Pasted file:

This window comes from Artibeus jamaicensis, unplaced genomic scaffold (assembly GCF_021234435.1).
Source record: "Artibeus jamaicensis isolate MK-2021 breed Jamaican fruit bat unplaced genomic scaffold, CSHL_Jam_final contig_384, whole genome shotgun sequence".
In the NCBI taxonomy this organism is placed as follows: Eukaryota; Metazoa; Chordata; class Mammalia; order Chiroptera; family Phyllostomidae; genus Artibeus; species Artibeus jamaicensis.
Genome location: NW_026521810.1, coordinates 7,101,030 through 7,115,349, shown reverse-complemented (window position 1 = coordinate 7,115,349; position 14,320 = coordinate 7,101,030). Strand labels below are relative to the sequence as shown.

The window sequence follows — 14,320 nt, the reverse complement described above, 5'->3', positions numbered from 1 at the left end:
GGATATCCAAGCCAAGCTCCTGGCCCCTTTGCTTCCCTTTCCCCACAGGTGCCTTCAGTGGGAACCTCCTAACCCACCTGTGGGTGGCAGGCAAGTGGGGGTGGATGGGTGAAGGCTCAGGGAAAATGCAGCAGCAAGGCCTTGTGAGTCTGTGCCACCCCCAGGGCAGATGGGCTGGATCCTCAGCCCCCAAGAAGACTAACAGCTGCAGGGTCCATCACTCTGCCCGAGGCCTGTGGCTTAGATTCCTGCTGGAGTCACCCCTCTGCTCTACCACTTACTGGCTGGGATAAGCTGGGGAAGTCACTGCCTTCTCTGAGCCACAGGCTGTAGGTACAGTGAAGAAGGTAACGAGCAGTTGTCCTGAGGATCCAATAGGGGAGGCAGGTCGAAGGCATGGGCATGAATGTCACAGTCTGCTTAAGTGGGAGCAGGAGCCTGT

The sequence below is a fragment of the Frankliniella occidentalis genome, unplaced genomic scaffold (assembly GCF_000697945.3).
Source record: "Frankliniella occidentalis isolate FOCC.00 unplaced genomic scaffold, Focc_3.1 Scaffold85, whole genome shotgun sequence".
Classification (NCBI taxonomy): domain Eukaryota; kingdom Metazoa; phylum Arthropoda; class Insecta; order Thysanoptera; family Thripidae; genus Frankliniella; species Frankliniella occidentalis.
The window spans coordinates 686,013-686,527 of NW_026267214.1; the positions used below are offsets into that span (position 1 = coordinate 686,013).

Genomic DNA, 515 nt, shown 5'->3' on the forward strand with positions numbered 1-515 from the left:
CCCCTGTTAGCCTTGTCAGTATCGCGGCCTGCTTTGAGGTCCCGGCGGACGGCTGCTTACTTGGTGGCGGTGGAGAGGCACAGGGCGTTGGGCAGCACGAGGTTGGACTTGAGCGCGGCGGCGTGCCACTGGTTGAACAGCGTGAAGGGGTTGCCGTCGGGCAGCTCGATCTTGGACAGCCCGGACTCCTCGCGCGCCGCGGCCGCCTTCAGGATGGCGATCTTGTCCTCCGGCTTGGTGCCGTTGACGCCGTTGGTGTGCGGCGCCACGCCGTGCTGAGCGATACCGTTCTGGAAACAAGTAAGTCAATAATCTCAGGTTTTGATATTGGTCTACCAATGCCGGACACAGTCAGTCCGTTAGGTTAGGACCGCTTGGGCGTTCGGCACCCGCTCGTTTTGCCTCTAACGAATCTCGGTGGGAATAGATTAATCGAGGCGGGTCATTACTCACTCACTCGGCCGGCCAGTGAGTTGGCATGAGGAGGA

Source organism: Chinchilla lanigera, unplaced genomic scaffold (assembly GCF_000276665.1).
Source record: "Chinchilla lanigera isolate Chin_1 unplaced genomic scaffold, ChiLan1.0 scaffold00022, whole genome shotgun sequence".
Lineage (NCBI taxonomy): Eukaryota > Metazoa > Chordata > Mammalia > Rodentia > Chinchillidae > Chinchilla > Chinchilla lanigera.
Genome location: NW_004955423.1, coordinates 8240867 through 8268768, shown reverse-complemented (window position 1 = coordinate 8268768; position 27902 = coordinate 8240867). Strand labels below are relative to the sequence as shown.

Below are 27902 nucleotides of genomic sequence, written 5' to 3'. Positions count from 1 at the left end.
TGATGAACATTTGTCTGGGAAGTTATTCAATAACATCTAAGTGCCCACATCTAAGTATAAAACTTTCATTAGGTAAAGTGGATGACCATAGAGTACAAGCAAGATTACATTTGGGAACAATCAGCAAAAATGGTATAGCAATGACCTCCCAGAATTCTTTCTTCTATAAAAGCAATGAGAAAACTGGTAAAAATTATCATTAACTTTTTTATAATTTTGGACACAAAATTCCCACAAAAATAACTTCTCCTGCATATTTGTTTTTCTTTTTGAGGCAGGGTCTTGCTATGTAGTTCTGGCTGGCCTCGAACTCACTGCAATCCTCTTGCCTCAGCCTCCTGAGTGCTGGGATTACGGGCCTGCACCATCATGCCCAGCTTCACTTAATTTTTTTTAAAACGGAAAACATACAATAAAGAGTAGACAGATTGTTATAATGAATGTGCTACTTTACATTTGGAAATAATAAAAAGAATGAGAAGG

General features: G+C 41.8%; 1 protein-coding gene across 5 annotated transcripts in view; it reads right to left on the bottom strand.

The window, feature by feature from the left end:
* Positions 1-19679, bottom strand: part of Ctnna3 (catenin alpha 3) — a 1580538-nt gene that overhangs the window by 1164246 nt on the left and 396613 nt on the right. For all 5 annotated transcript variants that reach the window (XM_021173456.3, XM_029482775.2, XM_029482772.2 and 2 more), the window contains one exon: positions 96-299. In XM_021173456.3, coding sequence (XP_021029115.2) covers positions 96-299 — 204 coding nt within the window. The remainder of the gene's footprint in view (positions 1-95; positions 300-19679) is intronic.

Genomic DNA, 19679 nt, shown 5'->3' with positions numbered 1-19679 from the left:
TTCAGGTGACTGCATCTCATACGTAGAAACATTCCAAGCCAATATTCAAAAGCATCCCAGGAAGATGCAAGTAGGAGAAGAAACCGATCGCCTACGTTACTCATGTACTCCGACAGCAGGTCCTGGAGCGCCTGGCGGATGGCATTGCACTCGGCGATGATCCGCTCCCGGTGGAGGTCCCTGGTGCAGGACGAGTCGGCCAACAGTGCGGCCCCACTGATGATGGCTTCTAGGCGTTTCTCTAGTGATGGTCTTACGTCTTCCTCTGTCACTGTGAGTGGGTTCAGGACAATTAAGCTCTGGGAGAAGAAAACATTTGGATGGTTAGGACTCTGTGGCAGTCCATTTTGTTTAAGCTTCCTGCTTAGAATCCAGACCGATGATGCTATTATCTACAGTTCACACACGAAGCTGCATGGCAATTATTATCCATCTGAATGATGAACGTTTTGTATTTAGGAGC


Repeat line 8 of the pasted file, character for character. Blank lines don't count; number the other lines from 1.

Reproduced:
Source record: "Frankliniella occidentalis isolate FOCC.00 unplaced genomic scaffold, Focc_3.1 Scaffold85, whole genome shotgun sequence".